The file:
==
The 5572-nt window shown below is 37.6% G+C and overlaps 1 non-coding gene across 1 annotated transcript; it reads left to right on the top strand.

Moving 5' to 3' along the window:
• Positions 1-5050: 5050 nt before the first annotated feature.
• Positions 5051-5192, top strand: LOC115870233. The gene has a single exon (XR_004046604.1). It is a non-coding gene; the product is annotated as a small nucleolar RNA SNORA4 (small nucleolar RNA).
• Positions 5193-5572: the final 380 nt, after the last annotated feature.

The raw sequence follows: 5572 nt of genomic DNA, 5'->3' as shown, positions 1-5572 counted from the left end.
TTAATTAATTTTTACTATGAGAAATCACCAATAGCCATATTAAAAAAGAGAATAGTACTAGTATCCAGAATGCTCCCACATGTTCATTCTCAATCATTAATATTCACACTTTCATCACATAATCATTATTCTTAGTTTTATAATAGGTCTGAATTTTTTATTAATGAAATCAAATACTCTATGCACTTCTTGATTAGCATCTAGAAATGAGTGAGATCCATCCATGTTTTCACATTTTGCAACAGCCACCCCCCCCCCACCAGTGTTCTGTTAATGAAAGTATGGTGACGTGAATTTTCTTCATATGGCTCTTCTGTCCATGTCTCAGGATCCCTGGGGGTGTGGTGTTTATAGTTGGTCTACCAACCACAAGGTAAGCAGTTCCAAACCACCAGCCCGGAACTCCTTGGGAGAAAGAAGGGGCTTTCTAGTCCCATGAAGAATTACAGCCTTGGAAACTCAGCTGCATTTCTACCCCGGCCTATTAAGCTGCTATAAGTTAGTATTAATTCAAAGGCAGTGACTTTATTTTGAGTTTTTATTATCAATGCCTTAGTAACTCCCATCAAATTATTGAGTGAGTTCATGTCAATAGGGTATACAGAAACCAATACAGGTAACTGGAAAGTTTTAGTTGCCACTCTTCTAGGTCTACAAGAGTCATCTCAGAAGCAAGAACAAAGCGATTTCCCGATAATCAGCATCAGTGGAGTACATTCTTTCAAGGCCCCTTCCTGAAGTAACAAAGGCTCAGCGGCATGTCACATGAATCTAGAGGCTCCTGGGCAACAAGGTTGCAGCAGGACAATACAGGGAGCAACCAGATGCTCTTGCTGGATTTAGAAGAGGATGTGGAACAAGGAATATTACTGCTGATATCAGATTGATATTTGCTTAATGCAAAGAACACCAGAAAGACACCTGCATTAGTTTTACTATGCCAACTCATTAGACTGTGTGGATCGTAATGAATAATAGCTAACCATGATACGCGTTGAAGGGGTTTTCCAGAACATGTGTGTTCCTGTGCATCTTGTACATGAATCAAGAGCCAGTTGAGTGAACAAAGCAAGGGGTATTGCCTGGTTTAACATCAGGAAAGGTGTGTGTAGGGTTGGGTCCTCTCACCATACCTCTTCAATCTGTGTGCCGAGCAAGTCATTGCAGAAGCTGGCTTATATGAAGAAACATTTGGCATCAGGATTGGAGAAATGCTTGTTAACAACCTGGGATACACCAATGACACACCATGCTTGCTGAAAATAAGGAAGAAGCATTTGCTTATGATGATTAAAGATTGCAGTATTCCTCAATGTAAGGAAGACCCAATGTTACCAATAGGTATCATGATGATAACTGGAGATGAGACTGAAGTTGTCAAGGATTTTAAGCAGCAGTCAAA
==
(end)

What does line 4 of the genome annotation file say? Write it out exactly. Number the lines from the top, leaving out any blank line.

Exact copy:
• Positions 5051-5192, top strand: LOC115870233. The gene has a single exon (XR_004046604.1). It is a non-coding gene; the product is annotated as a small nucleolar RNA SNORA4 (small nucleolar RNA).